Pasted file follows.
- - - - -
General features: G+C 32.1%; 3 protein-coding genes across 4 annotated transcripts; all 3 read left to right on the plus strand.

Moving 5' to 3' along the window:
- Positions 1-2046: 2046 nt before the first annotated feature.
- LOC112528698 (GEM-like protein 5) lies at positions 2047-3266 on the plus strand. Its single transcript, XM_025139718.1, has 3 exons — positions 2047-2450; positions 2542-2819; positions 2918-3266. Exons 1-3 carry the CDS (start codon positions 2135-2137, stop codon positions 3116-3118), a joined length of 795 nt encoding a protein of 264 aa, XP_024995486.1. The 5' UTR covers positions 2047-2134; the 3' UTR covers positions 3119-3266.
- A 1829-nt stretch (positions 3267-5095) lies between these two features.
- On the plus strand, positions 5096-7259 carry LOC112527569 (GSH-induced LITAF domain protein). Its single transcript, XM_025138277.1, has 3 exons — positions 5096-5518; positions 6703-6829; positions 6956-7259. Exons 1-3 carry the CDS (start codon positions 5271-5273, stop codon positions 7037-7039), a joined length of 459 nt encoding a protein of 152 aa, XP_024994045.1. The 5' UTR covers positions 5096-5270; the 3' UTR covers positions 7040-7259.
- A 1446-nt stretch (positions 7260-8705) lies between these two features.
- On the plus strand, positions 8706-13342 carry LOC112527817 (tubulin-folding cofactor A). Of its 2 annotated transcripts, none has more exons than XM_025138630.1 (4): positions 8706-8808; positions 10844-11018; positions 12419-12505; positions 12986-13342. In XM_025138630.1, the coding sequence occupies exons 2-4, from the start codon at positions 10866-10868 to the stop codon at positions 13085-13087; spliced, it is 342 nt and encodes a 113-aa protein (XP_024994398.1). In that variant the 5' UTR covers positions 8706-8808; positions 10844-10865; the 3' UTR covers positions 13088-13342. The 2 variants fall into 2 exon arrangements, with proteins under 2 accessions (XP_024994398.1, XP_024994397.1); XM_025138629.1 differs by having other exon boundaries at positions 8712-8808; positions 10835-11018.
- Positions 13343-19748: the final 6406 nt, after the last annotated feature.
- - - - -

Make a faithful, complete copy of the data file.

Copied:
General features: G+C 32.1%; 3 protein-coding genes across 4 annotated transcripts; all 3 read left to right on the plus strand.

Moving 5' to 3' along the window:
- Positions 1-2046: 2046 nt before the first annotated feature.
- LOC112528698 (GEM-like protein 5) lies at positions 2047-3266 on the plus strand. Its single transcript, XM_025139718.1, has 3 exons — positions 2047-2450; positions 2542-2819; positions 2918-3266. Exons 1-3 carry the CDS (start codon positions 2135-2137, stop codon positions 3116-3118), a joined length of 795 nt encoding a protein of 264 aa, XP_024995486.1. The 5' UTR covers positions 2047-2134; the 3' UTR covers positions 3119-3266.
- A 1829-nt stretch (positions 3267-5095) lies between these two features.
- On the plus strand, positions 5096-7259 carry LOC112527569 (GSH-induced LITAF domain protein). Its single transcript, XM_025138277.1, has 3 exons — positions 5096-5518; positions 6703-6829; positions 6956-7259. Exons 1-3 carry the CDS (start codon positions 5271-5273, stop codon positions 7037-7039), a joined length of 459 nt encoding a protein of 152 aa, XP_024994045.1. The 5' UTR covers positions 5096-5270; the 3' UTR covers positions 7040-7259.
- A 1446-nt stretch (positions 7260-8705) lies between these two features.
- On the plus strand, positions 8706-13342 carry LOC112527817 (tubulin-folding cofactor A). Of its 2 annotated transcripts, none has more exons than XM_025138630.1 (4): positions 8706-8808; positions 10844-11018; positions 12419-12505; positions 12986-13342. In XM_025138630.1, the coding sequence occupies exons 2-4, from the start codon at positions 10866-10868 to the stop codon at positions 13085-13087; spliced, it is 342 nt and encodes a 113-aa protein (XP_024994398.1). In that variant the 5' UTR covers positions 8706-8808; positions 10844-10865; the 3' UTR covers positions 13088-13342. The 2 variants fall into 2 exon arrangements, with proteins under 2 accessions (XP_024994398.1, XP_024994397.1); XM_025138629.1 differs by having other exon boundaries at positions 8712-8808; positions 10835-11018.
- Positions 13343-19748: the final 6406 nt, after the last annotated feature.